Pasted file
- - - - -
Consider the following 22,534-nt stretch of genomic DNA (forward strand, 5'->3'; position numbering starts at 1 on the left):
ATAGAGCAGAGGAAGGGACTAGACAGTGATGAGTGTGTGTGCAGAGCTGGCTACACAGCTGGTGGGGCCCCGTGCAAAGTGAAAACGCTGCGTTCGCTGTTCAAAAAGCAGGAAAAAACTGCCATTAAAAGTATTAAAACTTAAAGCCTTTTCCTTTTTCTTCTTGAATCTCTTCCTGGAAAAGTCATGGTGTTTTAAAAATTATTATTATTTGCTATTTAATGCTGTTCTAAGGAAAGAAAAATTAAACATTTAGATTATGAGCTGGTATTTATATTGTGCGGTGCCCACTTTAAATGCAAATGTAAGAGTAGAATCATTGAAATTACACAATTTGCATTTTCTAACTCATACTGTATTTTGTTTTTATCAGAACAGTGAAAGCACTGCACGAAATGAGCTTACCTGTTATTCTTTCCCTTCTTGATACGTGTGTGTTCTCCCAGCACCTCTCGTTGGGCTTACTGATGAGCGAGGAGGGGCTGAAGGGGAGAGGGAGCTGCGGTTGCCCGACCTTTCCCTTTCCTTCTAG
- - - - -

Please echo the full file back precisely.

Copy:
Consider the following 22,534-nt stretch of genomic DNA (forward strand, 5'->3'; position numbering starts at 1 on the left):
ATAGAGCAGAGGAAGGGACTAGACAGTGATGAGTGTGTGTGCAGAGCTGGCTACACAGCTGGTGGGGCCCCGTGCAAAGTGAAAACGCTGCGTTCGCTGTTCAAAAAGCAGGAAAAAACTGCCATTAAAAGTATTAAAACTTAAAGCCTTTTCCTTTTTCTTCTTGAATCTCTTCCTGGAAAAGTCATGGTGTTTTAAAAATTATTATTATTTGCTATTTAATGCTGTTCTAAGGAAAGAAAAATTAAACATTTAGATTATGAGCTGGTATTTATATTGTGCGGTGCCCACTTTAAATGCAAATGTAAGAGTAGAATCATTGAAATTACACAATTTGCATTTTCTAACTCATACTGTATTTTGTTTTTATCAGAACAGTGAAAGCACTGCACGAAATGAGCTTACCTGTTATTCTTTCCCTTCTTGATACGTGTGTGTTCTCCCAGCACCTCTCGTTGGGCTTACTGATGAGCGAGGAGGGGCTGAAGGGGAGAGGGAGCTGCGGTTGCCCGACCTTTCCCTTTCCTTCTAG